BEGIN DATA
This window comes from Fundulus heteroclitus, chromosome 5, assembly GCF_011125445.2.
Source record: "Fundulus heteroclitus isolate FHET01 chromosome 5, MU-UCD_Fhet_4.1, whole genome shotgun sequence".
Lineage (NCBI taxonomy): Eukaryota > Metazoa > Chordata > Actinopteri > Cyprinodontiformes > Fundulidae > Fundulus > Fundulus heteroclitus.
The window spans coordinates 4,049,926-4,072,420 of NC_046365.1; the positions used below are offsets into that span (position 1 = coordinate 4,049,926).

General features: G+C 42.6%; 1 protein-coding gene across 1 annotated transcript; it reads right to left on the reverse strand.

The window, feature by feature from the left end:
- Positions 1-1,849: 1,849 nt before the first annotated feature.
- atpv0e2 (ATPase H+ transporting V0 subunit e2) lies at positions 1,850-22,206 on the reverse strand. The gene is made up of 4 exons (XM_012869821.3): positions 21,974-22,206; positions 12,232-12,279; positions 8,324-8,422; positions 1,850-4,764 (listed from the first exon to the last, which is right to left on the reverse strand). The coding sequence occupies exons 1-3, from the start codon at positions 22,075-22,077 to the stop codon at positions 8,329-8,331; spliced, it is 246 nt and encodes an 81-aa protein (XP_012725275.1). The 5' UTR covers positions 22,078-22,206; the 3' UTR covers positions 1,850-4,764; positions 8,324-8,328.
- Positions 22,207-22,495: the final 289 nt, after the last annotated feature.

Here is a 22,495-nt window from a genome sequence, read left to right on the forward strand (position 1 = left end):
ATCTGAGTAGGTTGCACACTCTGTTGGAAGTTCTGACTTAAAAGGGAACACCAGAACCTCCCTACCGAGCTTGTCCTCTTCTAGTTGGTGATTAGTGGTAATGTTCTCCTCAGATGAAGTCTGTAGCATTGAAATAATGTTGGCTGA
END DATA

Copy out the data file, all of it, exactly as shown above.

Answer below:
This window comes from Fundulus heteroclitus, chromosome 5, assembly GCF_011125445.2.
Source record: "Fundulus heteroclitus isolate FHET01 chromosome 5, MU-UCD_Fhet_4.1, whole genome shotgun sequence".
Lineage (NCBI taxonomy): Eukaryota > Metazoa > Chordata > Actinopteri > Cyprinodontiformes > Fundulidae > Fundulus > Fundulus heteroclitus.
The window spans coordinates 4,049,926-4,072,420 of NC_046365.1; the positions used below are offsets into that span (position 1 = coordinate 4,049,926).

General features: G+C 42.6%; 1 protein-coding gene across 1 annotated transcript; it reads right to left on the reverse strand.

The window, feature by feature from the left end:
- Positions 1-1,849: 1,849 nt before the first annotated feature.
- atpv0e2 (ATPase H+ transporting V0 subunit e2) lies at positions 1,850-22,206 on the reverse strand. The gene is made up of 4 exons (XM_012869821.3): positions 21,974-22,206; positions 12,232-12,279; positions 8,324-8,422; positions 1,850-4,764 (listed from the first exon to the last, which is right to left on the reverse strand). The coding sequence occupies exons 1-3, from the start codon at positions 22,075-22,077 to the stop codon at positions 8,329-8,331; spliced, it is 246 nt and encodes an 81-aa protein (XP_012725275.1). The 5' UTR covers positions 22,078-22,206; the 3' UTR covers positions 1,850-4,764; positions 8,324-8,328.
- Positions 22,207-22,495: the final 289 nt, after the last annotated feature.

Here is a 22,495-nt window from a genome sequence, read left to right on the forward strand (position 1 = left end):
ATCTGAGTAGGTTGCACACTCTGTTGGAAGTTCTGACTTAAAAGGGAACACCAGAACCTCCCTACCGAGCTTGTCCTCTTCTAGTTGGTGATTAGTGGTAATGTTCTCCTCAGATGAAGTCTGTAGCATTGAAATAATGTTGGCTGA